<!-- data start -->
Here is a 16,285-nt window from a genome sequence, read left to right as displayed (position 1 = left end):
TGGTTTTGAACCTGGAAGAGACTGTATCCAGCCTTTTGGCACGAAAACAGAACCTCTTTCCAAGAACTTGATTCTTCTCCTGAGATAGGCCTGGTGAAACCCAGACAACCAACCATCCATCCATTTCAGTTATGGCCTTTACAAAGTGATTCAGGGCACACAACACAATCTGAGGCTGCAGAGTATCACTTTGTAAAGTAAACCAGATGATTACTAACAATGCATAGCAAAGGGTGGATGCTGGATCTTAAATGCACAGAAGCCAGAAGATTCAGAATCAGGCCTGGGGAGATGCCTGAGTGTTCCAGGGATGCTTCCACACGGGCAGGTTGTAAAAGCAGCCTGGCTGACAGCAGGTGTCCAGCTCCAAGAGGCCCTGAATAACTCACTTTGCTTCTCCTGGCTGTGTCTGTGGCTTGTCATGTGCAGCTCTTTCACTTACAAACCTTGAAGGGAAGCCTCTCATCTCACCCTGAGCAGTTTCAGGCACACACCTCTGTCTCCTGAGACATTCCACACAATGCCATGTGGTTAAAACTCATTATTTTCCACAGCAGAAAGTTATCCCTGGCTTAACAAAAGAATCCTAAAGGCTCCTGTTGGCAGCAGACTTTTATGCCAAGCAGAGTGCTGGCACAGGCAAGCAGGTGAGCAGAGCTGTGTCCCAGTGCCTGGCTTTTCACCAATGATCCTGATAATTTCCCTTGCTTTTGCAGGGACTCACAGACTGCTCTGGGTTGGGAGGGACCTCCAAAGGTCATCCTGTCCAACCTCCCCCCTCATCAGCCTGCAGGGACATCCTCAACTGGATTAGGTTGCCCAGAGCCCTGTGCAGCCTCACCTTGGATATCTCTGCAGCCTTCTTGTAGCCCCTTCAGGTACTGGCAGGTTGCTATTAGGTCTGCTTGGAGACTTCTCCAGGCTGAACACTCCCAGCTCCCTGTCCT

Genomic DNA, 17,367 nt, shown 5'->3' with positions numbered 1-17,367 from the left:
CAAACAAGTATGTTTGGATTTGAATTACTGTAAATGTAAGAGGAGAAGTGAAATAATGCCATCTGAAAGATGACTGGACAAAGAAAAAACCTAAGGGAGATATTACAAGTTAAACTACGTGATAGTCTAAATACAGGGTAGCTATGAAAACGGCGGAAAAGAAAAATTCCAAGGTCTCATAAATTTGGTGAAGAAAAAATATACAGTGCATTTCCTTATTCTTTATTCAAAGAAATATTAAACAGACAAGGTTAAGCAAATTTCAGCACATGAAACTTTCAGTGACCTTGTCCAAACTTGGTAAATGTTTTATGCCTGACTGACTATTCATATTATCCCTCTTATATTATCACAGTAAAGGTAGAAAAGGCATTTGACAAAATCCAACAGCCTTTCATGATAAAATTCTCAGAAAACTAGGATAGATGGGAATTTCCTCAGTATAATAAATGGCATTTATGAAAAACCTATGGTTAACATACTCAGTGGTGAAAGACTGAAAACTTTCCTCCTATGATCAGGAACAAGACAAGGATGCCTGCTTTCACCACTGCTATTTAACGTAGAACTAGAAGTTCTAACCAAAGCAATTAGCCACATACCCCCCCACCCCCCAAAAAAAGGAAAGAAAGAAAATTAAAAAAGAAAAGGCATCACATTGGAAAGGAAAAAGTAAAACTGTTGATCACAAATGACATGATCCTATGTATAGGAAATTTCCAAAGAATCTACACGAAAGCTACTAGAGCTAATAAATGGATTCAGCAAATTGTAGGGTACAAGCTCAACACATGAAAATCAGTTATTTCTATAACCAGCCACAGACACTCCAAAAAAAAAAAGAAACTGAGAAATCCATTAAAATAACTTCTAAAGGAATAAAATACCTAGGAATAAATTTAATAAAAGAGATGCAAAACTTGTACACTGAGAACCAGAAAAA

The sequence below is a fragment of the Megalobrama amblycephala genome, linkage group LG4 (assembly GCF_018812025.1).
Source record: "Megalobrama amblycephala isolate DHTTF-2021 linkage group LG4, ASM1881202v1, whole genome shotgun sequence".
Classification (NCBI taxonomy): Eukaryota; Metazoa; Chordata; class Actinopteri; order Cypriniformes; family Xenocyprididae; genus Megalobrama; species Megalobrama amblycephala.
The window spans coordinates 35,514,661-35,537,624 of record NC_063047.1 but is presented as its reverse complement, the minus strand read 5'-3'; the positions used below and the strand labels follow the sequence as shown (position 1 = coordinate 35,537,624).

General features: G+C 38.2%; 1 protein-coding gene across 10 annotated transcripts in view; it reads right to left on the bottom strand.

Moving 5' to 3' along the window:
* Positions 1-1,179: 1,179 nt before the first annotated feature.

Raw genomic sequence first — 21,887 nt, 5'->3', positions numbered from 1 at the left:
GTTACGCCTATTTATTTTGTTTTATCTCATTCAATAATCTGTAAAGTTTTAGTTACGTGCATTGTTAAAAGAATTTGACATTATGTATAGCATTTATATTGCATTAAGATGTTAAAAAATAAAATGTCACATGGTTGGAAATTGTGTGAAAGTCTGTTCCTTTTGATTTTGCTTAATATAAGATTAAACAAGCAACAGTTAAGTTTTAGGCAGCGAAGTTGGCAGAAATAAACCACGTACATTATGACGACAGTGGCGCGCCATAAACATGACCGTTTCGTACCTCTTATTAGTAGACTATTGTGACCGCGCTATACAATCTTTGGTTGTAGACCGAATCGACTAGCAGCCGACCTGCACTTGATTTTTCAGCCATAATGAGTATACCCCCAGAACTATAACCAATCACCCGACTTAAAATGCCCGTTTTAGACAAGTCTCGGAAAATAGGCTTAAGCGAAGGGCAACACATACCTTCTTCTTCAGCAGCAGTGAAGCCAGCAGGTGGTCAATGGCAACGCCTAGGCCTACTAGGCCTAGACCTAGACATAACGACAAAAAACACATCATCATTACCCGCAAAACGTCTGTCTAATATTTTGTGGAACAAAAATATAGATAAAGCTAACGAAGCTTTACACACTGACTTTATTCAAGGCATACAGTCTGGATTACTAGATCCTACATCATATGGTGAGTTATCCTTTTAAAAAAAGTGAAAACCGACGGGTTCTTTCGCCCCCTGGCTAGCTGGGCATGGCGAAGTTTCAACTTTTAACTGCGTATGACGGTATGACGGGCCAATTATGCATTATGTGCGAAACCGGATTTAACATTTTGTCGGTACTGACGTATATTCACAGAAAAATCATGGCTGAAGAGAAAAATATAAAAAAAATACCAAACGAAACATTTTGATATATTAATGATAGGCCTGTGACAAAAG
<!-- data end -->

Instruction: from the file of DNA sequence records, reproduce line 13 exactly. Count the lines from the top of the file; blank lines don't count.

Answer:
GTTACGCCTATTTATTTTGTTTTATCTCATTCAATAATCTGTAAAGTTTTAGTTACGTGCATTGTTAAAAGAATTTGACATTATGTATAGCATTTATATTGCATTAAGATGTTAAAAAATAAAATGTCACATGGTTGGAAATTGTGTGAAAGTCTGTTCCTTTTGATTTTGCTTAATATAAGATTAAACAAGCAACAGTTAAGTTTTAGGCAGCGAAGTTGGCAGAAATAAACCACGTACATTATGACGACAGTGGCGCGCCATAAACATGACCGTTTCGTACCTCTTATTAGTAGACTATTGTGACCGCGCTATACAATCTTTGGTTGTAGACCGAATCGACTAGCAGCCGACCTGCACTTGATTTTTCAGCCATAATGAGTATACCCCCAGAACTATAACCAATCACCCGACTTAAAATGCCCGTTTTAGACAAGTCTCGGAAAATAGGCTTAAGCGAAGGGCAACACATACCTTCTTCTTCAGCAGCAGTGAAGCCAGCAGGTGGTCAATGGCAACGCCTAGGCCTACTAGGCCTAGACCTAGACATAACGACAAAAAACACATCATCATTACCCGCAAAACGTCTGTCTAATATTTTGTGGAACAAAAATATAGATAAAGCTAACGAAGCTTTACACACTGACTTTATTCAAGGCATACAGTCTGGATTACTAGATCCTACATCATATGGTGAGTTATCCTTTTAAAAAAAGTGAAAACCGACGGGTTCTTTCGCCCCCTGGCTAGCTGGGCATGGCGAAGTTTCAACTTTTAACTGCGTATGACGGTATGACGGGCCAATTATGCATTATGTGCGAAACCGGATTTAACATTTTGTCGGTACTGACGTATATTCACAGAAAAATCATGGCTGAAGAGAAAAATATAAAAAAAATACCAAACGAAACATTTTGATATATTAATGATAGGCCTGTGACAAAAG